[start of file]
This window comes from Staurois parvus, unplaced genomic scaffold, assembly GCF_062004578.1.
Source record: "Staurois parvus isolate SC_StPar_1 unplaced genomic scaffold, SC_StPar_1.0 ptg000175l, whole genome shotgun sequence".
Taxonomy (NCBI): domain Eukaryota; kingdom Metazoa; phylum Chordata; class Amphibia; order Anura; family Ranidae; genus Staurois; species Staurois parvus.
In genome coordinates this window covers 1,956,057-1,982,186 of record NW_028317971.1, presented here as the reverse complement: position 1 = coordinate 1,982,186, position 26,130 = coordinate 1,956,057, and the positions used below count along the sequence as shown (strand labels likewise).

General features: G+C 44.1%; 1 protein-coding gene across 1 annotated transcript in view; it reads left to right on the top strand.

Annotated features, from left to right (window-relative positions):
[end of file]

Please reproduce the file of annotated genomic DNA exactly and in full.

This window comes from Staurois parvus, unplaced genomic scaffold, assembly GCF_062004578.1.
Source record: "Staurois parvus isolate SC_StPar_1 unplaced genomic scaffold, SC_StPar_1.0 ptg000175l, whole genome shotgun sequence".
Taxonomy (NCBI): domain Eukaryota; kingdom Metazoa; phylum Chordata; class Amphibia; order Anura; family Ranidae; genus Staurois; species Staurois parvus.
In genome coordinates this window covers 1,956,057-1,982,186 of record NW_028317971.1, presented here as the reverse complement: position 1 = coordinate 1,982,186, position 26,130 = coordinate 1,956,057, and the positions used below count along the sequence as shown (strand labels likewise).

General features: G+C 44.1%; 1 protein-coding gene across 1 annotated transcript in view; it reads left to right on the top strand.

Annotated features, from left to right (window-relative positions):